Mobile revolution in perspective

Some people on the planet feel the need to bring some balance to this debate.   Not that there is much debate.   Everyone seems sure that mobile devices will conquer the planet.   Apps are growing like mushrooms.   Many with less meaningful content than an edible fungus.  This doesn’t stop marketing departments investing in mobile platforms for everything.   Everything.

Don’t get me wrong.   I am happy that this is leading to some interoperability.   (Not so happy we are wasting a lot of global energy pandering to a very small minority of …well whatever Apple dreams up of, often on its own little island.  We should be talking about “tablet compatible” things, not “iPad” compatible.)   It is great that websites are getting better to navigate from different resolution screens.   I have been a road warrior and smart phone user since the days when this involved carrying a brick in my back pocket and being laughed at in meetings for using it.

I have done work on a mobile phone.   Back in the days when you could find a phone with a decent keyboard I would even write thoughts like this on one.   But real individual information processing work gets done on a PC.   Unless you are in the business of only reading stuff or killing pigs by throwing birds at them from a slingshot.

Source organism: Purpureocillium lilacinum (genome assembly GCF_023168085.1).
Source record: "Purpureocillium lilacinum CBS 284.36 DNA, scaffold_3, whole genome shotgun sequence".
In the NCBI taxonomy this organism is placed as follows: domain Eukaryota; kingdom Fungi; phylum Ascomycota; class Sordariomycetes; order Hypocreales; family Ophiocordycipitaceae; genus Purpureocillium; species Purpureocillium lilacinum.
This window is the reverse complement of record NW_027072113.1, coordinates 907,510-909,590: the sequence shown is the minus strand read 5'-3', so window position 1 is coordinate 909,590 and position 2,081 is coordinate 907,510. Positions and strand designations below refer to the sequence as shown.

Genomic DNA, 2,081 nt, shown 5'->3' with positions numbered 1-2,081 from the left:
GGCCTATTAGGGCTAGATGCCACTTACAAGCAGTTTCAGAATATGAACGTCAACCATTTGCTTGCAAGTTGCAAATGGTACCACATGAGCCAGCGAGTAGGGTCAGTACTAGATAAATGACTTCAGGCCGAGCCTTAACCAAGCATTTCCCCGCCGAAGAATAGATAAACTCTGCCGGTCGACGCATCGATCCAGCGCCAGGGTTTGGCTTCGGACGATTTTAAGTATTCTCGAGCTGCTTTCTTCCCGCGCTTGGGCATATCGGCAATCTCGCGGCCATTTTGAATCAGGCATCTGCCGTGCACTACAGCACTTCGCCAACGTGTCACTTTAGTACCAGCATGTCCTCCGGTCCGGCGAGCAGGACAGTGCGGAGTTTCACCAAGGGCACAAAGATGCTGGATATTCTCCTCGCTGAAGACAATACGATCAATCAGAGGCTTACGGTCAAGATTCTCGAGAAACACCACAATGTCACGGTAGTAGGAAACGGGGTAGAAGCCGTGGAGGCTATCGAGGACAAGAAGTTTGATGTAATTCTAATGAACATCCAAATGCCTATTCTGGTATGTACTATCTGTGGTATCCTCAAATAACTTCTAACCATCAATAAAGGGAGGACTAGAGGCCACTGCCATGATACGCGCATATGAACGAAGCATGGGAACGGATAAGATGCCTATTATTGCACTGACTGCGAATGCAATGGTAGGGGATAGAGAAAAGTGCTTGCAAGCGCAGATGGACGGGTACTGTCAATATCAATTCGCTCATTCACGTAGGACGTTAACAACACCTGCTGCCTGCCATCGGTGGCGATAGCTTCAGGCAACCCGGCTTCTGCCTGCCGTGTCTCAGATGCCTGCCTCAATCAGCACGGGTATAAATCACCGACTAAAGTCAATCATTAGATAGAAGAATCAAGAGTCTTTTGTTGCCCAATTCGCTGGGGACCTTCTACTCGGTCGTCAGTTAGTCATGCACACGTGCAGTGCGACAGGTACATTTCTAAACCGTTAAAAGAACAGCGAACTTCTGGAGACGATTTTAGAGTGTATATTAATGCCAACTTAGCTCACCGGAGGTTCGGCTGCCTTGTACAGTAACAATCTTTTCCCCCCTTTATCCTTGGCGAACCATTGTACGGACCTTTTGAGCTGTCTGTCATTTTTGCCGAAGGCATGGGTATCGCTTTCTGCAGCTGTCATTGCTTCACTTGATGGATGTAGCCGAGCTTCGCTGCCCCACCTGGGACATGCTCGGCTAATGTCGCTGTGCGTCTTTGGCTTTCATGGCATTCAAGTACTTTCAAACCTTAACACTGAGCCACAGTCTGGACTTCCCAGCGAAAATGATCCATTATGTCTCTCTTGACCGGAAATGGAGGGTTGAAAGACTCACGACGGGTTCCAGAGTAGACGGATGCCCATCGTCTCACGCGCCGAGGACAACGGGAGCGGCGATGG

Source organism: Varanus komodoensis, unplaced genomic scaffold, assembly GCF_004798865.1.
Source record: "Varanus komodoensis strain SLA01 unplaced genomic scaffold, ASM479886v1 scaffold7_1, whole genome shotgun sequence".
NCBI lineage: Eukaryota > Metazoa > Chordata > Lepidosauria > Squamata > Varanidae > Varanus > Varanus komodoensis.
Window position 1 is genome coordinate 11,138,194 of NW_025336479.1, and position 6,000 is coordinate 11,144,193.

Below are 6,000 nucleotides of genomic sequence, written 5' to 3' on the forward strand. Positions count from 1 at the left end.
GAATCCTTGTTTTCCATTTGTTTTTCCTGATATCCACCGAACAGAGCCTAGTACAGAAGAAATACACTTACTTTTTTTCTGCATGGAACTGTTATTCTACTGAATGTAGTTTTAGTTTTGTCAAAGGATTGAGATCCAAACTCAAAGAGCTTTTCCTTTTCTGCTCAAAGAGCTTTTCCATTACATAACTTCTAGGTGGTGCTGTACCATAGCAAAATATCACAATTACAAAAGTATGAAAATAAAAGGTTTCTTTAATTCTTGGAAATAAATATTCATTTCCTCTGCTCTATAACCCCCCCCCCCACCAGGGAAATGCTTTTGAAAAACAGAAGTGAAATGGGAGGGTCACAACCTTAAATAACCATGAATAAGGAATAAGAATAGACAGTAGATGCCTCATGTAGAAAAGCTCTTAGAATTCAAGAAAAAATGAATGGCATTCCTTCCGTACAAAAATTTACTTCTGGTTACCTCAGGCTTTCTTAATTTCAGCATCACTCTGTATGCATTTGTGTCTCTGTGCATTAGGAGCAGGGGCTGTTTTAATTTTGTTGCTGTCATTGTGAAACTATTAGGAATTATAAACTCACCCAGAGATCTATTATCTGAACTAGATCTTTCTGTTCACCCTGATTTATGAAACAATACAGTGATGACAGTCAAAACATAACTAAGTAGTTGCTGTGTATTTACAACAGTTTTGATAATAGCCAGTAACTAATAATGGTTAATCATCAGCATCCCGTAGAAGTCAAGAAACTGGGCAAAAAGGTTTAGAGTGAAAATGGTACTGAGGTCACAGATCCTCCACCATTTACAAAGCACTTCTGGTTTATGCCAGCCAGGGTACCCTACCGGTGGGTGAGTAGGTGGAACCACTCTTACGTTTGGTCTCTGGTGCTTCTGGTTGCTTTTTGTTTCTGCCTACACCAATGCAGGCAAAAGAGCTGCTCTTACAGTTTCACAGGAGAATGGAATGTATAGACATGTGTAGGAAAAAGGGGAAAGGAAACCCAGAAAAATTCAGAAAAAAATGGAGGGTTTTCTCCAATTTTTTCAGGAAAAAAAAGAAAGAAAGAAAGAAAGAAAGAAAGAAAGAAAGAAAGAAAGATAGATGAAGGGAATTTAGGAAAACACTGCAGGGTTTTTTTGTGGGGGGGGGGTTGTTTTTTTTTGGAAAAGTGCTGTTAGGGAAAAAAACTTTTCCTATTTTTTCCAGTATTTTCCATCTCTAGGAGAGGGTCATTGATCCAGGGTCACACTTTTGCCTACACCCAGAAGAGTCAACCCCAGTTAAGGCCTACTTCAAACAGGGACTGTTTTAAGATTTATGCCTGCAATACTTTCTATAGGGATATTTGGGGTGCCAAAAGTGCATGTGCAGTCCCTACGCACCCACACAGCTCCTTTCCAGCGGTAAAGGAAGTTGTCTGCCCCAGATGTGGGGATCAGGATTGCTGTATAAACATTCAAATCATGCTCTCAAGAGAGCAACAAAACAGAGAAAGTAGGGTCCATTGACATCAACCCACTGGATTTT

There are some rock solid obstructions to a mobile device being truly capable:  1. Screen resolution.   I struggle with netbooks because the 600 pixel limitation to the height makes getting anything done on the internet difficult.  Even 768 on many laptops is annoying.   2. Screen size.   Some of us are lucky enough to not mind ridiculously small fonts.   Not everyone.   The Galaxy Note is a step in the right direction. 3. Keyboard.  Again netbooks are a good example.  Read reviews and all the complaints people make about smaller keyboards.   For anyone that writes to make their living this is serious.   Virtual keyboards on touch screen never, ever, ever come even close and voice recognition remains a problem in the real world.  4. Multi tasking.   Even if Alt-tab isn’t your second nature, when you are working you are very often multitasking.   I’m not talking about an iPhone finally being able to run essential tasks simultaneously.   I am talking about 5 spreadsheets, 8 browser windows, a business app and a few other things running at the same time because I need to them to put something together.   Even a simple presentation will often demand 6 or 7 software applications running concurrently.  5. Speed.   When we are talking about serious work, the speed of the device is essentially stalling your thought process.   I am annoyed at upgrading to an 18 megapixel DSLR because it takes that much longer for my Core i7, SSD laptop to process the images.  Time is money and mobile devices are wasteful in this respect.  Unless they are a laptop.   Mobile enough!

The list continues with other major or minor niggles.   “Niggles” being things that bother you.   Like the room being too cold.   Like your chair not being comfortable.   Like all those things you don’t want bothering you when you actually try to get some work done.   For anyone wanting to focus on a task involving the use of technology, a PC will continue to be the best place to get it done.

Niggle free.

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